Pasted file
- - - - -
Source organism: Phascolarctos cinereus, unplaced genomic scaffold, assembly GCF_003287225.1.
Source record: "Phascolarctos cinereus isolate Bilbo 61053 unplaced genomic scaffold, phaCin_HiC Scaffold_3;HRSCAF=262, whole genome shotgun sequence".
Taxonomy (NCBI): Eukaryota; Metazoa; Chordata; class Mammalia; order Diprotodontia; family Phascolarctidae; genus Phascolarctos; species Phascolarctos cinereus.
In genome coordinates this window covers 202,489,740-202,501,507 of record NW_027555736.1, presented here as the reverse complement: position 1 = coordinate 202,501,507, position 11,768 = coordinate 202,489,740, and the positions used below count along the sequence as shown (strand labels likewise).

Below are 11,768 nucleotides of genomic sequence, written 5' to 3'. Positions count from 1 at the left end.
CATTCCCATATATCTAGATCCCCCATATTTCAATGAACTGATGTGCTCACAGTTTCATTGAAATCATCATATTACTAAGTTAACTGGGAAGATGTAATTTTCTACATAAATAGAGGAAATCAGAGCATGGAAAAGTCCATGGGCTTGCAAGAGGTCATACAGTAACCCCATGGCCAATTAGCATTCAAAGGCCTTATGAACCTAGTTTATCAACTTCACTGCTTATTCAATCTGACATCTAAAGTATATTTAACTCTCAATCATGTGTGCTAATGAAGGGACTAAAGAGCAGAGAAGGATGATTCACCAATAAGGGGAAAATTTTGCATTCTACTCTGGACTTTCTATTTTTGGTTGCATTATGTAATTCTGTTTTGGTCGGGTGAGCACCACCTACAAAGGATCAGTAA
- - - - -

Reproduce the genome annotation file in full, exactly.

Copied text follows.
Source organism: Phascolarctos cinereus, unplaced genomic scaffold, assembly GCF_003287225.1.
Source record: "Phascolarctos cinereus isolate Bilbo 61053 unplaced genomic scaffold, phaCin_HiC Scaffold_3;HRSCAF=262, whole genome shotgun sequence".
Taxonomy (NCBI): Eukaryota; Metazoa; Chordata; class Mammalia; order Diprotodontia; family Phascolarctidae; genus Phascolarctos; species Phascolarctos cinereus.
In genome coordinates this window covers 202,489,740-202,501,507 of record NW_027555736.1, presented here as the reverse complement: position 1 = coordinate 202,501,507, position 11,768 = coordinate 202,489,740, and the positions used below count along the sequence as shown (strand labels likewise).

Below are 11,768 nucleotides of genomic sequence, written 5' to 3'. Positions count from 1 at the left end.
CATTCCCATATATCTAGATCCCCCATATTTCAATGAACTGATGTGCTCACAGTTTCATTGAAATCATCATATTACTAAGTTAACTGGGAAGATGTAATTTTCTACATAAATAGAGGAAATCAGAGCATGGAAAAGTCCATGGGCTTGCAAGAGGTCATACAGTAACCCCATGGCCAATTAGCATTCAAAGGCCTTATGAACCTAGTTTATCAACTTCACTGCTTATTCAATCTGACATCTAAAGTATATTTAACTCTCAATCATGTGTGCTAATGAAGGGACTAAAGAGCAGAGAAGGATGATTCACCAATAAGGGGAAAATTTTGCATTCTACTCTGGACTTTCTATTTTTGGTTGCATTATGTAATTCTGTTTTGGTCGGGTGAGCACCACCTACAAAGGATCAGTAA